Throughout history, many great societies have been known for their language as much as by their accomplishments. "Translations," a play by Brian Friel showing at KU's University Theatre, examines the importance of language as a method of constructing identity, as well as a means of communication.
The story revolves around a hedge school in Ireland in the early 1800s. England has sent soldiers to map the area, and they don't speak Gaelic, the tongue of Ireland at the time.
A young man originally from the town comes with the army to translate for the soldiers. His return, however, brings with it conflicts of ideals between the provincial townsfolk and the foreign militia.
Immediately, the accuracy of the dialect grabs the attention of the audience. With the assistance of diction coach Paul Meier, the entire cast soundly grasps the thick Irish accent - so much so that a bulk of the dialogue slips right by. However, one finds that this confusion is actually an integral element to the telling of the story.
Friel, born in Ireland in the early 20th century, creates a show in which the story is narrated more by human interaction than by scripted words. One doesn't need to harness every syllable to capture the story - it exists because feelings of love, confusion, frustration and fear are basic motivators in human life. In fact, focusing too much on the scripted words is missing the point of the play.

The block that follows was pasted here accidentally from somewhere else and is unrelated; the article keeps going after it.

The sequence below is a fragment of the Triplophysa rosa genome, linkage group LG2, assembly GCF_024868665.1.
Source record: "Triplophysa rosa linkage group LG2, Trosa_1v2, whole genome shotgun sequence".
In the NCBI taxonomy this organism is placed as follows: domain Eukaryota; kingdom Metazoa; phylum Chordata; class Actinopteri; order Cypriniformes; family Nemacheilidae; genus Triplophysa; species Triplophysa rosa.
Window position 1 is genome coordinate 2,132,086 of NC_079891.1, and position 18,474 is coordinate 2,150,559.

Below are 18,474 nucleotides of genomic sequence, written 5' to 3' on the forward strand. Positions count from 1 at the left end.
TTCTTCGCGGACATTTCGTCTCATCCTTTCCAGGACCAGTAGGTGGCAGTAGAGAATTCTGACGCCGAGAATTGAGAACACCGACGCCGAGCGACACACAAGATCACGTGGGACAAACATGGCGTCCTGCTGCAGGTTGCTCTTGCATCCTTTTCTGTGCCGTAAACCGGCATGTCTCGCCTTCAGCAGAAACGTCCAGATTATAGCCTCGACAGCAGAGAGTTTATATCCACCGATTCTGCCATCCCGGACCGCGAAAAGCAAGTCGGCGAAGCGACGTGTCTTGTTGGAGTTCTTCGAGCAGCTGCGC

Kip Niven, a KU alumnus and guest actor to the University Theatre, is a strong leader to this sound cast of young thespians. As Hugh, the less-than-sober schoolmaster, he provides a solid stage presence that illuminates the important points of the story through the fog that is the intended language barrier.
Carter Waite and Jonathan Matteson play the sons of the schoolmaster, Manus and Owen. The actors, whose characters inspire much of the action in the play, display a keen understanding of the complexity that is the relationship between brothers.
Maire, one of the Irish students, and Lt. Yolland, an English soldier who falls in love with the town and young Maire, display the epitome of innocent love. Played by Hilary Kelman and Erik LaPointe, neither member of the couple speaks the other's language, yet the pair succeeds in creating a genuine connection based solely on their infatuation with one other.
Courtney Schweitzer and Brian Ervin are Bridget and Doalty, the jesters of the class. Their effervescence is a welcome comic relief to the darker aspects of the show. Listening to them speak is akin to watching an operatic aria - one need not understand the words to appreciate the song.
Director Doug Weaver has fashioned a performance that is exquisite in its complexity, yet defined by its simplicity. The cadence of the show, matched with the pure emotion from the actors, tells a story universal to the human experience.